In the earlier work he describes the mystery of the compositions that attracted the attention of Charles Jencks. One of the figures in ‘Figures in a Studio’ of 1977 is herself revealed as an image in dramatic pose from a canvas within the canvas. Even at this early stage – Wilkins began to paint in oils in 1974 – the painting is made ‘without lines or drawing of any kind on the canvas’ and in their place ‘touch by touch of small patches of colour on the white ground.’
Good criticism knows context and Fraser Jenkins knows that dots of paint were used by Ian Stephenson, Andrew Forge and Tom Phillips albeit to different purpose, that of ‘abstraction in a shallow space.’ As for the influences Wilkins’ extravagant purchase of a Lucie Rie pot ‘became his talisman.’ The influence of Morandi preceded that of Seurat. The critical writing gives Morandi his due – the ‘etched still lives are miracles of the making of shape by cross-hatching alone.’ The wise designers at Graffeg have placed Wilkins’ drawing ‘Near Ezer’ of 1971 next to the description. The aesthetic essence that elevates them beyond architectural drawing is, in Fraser Jenkins’ words, ‘the compromise between disciplined touch and emotional sympathy.’
When his subject moves oils Fraser Jenkins is acute in his assessment. The early Corot was inspiration for the first colourings. Wilkins paints his nudes in a spirit of opposition to the Coldstream work of the same time. The first New York exhibitions were all landscapes from the west of France. ‘They were a test of his endurance, spending hours alone in remote corners of fields and woods, returning day after day while the weather held, with all at risk till the last.’
The section ‘Possibilities of Paint’ anatomises the period of ‘Picnic’ (1981) and ‘A Dance’ (1983). He traces the influence of ceramics. The extraordinary pots of George Ohr were also painted by Jasper Johns. Regular lengthy visits, beginning in 1987, gave rise to the Venice paintings. In the garden pictures he sees in the treatment of each sunlit leaf how Wilkins ‘discovered a way to a luminosity that had eluded the earlier attempts of the French and of the Camden Town painters.’ At Martin Tinney in 2010 ‘these paintings sparkled.’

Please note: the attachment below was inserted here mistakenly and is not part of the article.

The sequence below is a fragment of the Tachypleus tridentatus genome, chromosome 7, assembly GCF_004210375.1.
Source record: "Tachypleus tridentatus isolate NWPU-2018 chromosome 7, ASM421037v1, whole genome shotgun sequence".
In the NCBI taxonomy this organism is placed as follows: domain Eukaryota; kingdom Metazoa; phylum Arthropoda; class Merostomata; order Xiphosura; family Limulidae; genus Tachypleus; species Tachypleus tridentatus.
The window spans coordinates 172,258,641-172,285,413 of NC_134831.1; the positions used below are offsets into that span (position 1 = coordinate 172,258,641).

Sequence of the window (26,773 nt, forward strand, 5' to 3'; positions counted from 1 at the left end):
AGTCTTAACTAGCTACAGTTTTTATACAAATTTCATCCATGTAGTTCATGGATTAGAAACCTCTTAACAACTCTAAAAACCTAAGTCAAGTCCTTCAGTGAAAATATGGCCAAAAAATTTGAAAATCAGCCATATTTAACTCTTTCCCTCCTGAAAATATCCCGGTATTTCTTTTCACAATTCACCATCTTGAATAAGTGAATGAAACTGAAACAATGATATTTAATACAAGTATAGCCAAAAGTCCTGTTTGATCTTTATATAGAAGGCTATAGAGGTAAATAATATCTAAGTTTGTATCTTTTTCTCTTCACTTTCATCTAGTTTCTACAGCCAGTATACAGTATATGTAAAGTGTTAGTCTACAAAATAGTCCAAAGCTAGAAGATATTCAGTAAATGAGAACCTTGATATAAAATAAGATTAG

David Fraser Jenkins touches on aspects of the life that carry over from discussion of the art. The study at the Royal College of Art was that of the design and manufacture of stained glass. Drawing was an evening class activity. Early married life in Brook Green was accompanied by the purchase of the tumbledown family’s old home above Trapp. Brook Green features among the hundred and four illustrations. That tarmac road that connects Olympia to Shepherd’s Bush becomes a surface of mauves and browns.
David Moore’s complementary ten-page essay follows the course of the life. Arthur Giardelli is a source of encouragement in childhood. Employment with the Greater London Council is a test-bed for the skills of persuasion, diplomacy and project management that are to create the legacy of Aberglasney, Middleton and Llanelli. Moore describes too what it takes to make art. Not yet satisfied with his drawing skill Wilkins ‘over a six-year period…devoted himself three hours a night to drawing for five days a week as well as eight hours a day for three weekends out of four.’
William Wilkins is a worthy tribute to that dedication. Page fifty-eight has an early drawing of Venice. Nine-tenths of the paper is untouched by the pencil. The line of mansions, trees and tower is complemented by one small element of reflection in the Venice lagoon. Pages eighty-eight and nine place ‘Still Life Two Tables’ and ‘Still Life: Three Lucie Rie Bowls’ side by side. They are images to sink into; the critical response by John Russell Taylor is exact and correct. Graffeg has produced a book to treasure.